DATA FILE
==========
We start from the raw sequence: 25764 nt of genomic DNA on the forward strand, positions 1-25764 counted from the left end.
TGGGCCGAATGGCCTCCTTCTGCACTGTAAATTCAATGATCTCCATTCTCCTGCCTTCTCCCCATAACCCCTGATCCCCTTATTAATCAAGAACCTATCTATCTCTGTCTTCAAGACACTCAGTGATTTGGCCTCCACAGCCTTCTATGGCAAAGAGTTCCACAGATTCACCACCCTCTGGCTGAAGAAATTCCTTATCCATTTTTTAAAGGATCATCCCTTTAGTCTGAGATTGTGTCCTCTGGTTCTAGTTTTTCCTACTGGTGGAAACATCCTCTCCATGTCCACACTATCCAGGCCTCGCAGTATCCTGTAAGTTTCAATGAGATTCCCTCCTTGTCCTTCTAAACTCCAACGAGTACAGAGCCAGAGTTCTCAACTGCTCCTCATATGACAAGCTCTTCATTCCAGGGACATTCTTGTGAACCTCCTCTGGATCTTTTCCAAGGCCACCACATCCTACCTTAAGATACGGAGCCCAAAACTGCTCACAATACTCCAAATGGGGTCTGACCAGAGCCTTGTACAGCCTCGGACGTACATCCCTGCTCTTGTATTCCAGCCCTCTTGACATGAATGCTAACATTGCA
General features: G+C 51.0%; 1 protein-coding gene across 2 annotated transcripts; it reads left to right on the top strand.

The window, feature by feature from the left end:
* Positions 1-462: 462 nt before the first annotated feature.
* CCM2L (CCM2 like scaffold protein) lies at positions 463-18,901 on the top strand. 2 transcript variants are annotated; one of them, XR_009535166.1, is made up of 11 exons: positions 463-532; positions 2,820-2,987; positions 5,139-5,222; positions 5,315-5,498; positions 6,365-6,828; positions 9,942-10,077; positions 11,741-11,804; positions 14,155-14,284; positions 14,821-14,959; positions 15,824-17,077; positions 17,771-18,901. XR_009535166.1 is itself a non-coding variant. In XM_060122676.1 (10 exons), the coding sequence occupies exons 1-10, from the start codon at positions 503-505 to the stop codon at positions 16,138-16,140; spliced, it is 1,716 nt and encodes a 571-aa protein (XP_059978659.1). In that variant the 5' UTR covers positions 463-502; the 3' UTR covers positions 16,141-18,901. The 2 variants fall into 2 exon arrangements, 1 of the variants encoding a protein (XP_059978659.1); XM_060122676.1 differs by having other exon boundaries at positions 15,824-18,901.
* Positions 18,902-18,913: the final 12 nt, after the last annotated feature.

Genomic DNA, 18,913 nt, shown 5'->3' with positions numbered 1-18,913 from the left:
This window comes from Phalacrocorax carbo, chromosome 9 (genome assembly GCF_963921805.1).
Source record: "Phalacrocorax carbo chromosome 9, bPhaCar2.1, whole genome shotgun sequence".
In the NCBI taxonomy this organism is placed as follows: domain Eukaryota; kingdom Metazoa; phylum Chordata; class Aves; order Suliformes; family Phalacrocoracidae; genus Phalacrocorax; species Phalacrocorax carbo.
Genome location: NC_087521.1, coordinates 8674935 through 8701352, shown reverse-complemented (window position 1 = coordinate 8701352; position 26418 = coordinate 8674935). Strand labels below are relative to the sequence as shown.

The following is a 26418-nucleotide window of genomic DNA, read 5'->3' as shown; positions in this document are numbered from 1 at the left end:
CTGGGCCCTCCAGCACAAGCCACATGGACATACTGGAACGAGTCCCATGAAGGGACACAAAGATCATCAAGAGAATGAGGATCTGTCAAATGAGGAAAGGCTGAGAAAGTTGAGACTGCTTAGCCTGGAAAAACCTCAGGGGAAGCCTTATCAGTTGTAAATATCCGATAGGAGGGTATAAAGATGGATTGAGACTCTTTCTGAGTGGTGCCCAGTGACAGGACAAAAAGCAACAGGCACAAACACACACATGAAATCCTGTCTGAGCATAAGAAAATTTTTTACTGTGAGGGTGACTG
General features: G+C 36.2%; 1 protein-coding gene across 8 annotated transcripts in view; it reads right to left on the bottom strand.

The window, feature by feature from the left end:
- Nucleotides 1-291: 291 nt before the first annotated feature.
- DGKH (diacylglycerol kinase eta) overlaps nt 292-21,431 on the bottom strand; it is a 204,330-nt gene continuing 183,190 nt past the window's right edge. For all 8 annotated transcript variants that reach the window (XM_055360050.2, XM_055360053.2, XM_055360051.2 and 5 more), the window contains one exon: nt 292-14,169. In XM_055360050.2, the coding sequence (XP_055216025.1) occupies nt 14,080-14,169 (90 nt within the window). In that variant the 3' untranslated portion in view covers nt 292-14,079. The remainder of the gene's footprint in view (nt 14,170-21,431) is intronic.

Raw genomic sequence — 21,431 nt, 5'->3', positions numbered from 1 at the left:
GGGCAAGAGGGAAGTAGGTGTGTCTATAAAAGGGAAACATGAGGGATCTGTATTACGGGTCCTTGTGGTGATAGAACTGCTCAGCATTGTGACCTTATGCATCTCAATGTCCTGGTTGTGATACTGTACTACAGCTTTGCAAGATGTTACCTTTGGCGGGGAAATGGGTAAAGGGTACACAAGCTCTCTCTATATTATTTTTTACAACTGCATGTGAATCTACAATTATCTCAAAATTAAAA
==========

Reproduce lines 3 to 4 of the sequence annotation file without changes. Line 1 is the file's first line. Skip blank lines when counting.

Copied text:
General features: G+C 51.0%; 1 protein-coding gene across 2 annotated transcripts; it reads left to right on the top strand.

The window, feature by feature from the left end: